With the exception of Peter Jackson (and with some deference to recent efforts by Trainspotting's Danny Boyle), nobody does the living dead better than George Romero. Having honed his horror skills over the last four decades, it's clear that the master of the undead genre understands this material more clearly and cleverly than those newcomers (Resident Evil) and wannabes (Return of the Living Dead) to the title. The main difference between Romero and other pretenders to the throne is obvious. He makes movies about zombies, not just zombie movies. The distinction is subtle, but profound. Most crafters of flesh craving corpses think that gore and ghoulishness are all one needs to make a compelling monster movie. This is only partly true. Romero likes to couch his stories in the relevance of the era in which they were created. Night of the Living Dead is a direct reflection of the growing Cold War fear of foreign infiltration and the expanding social unrest of the civil rights movement. Dawn of the Dead attacked crass consumerism as the mindless (and potentially deadly) escape from reality it was, viewing materialism as the new drug of choice. Conceived and created at the start of Reagan's second term in office (with its untold build-up in military spending, jingoistic patriotism, and ever-mounting threat of nuclear war), this third and so far final member of the Dead family plays like a doomsday prediction of life in the near future. Indeed, Day of the Dead could easily be seen as a companion piece for something like The Day After or Testament, except with more gore and gruesome hopelessness.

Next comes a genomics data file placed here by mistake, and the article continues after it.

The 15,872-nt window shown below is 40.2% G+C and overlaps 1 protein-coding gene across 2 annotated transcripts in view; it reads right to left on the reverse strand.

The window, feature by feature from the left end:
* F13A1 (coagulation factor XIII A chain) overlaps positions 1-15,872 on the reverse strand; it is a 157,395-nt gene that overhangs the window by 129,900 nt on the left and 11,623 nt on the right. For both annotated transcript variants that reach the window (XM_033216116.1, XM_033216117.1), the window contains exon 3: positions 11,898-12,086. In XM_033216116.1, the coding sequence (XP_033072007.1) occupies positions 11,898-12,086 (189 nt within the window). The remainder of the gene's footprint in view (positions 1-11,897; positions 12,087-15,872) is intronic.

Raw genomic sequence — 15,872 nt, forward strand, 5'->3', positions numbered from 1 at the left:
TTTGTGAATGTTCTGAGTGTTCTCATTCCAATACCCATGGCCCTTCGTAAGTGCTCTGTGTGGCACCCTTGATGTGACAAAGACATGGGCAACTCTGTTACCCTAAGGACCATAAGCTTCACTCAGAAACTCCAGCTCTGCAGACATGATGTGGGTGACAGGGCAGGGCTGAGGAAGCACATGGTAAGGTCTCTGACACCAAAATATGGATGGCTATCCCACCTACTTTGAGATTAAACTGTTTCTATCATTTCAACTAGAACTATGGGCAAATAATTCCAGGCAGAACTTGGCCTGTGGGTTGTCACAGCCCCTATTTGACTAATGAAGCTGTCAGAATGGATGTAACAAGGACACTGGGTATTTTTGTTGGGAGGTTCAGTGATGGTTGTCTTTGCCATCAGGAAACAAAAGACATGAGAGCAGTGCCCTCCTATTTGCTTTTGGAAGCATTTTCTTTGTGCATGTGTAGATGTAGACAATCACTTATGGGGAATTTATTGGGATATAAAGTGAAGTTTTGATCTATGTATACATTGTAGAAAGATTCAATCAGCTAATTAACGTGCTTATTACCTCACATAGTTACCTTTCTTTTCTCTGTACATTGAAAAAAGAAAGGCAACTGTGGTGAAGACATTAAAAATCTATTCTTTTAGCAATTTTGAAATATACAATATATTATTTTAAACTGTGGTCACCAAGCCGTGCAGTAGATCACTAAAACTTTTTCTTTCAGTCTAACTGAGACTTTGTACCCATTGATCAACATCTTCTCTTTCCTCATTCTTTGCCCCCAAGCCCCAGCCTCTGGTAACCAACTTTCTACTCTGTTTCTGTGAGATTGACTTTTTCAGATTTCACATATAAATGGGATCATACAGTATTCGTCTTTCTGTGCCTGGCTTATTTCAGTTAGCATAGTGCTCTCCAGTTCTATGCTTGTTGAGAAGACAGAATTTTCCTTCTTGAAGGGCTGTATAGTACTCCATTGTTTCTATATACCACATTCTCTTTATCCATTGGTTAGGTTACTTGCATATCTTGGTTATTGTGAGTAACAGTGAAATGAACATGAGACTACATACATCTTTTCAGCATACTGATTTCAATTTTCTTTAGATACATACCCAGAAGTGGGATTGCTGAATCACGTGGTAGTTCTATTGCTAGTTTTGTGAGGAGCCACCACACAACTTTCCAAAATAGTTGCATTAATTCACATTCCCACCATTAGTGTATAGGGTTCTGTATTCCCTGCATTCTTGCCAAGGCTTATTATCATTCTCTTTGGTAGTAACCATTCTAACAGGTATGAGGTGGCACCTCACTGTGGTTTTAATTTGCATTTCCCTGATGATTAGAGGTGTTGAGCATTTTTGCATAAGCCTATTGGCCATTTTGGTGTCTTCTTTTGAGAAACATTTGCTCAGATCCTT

As a result, Day of the Dead is a polarizing motion picture. It's either a fan favorite or a forlorn failed opportunity. Those who worship at the temple of Romero lament the proposed action filled horror anthem saga the auteur had planned to film as the finale to his fierce and frightening trilogy. Instead, they now look at this film as a connective experiment, meant to lead the converts from Dawn to a new "Twilight" or "Reckoning," whatever the name of the next chapter will be. For them, Day can never be the final word. Its hopeless and abandoned tone is just too bleak and depressing to indicate the ultimate fate of man, let alone end this cinematic entity. Still, there are those (this critic included) who praise Day for what it is: yet another brave twist on the entire zombie genre, one that is incredibly creepy, frightening as hell, and perhaps the nastiest splatter film ever made. Instead of making the intended living dead war film, where platoons of trained zombies are used to attack their fellow fiends and mankind feels a sense of hope for the future, Romero went insular and insane. He focused instead on showing the shattered remnants of humanity trying to deal with the overwhelming devastation and danger that existed just a few hundred feet above and around their heads. While Night was a film of physical survival and Dawn was a take on the crumbling social structure, Day is the closing descent into the last lonely place within a person: the soul. The zombie threat no longer challenges the authority of life. That item is long conquered. Day of the Dead argues that when the undead finally destroy the soul of humanity, that ethereal meat at the middle of mankind, they have finally won. And what better way show this than in a movie filled with isolation and individual betrayal.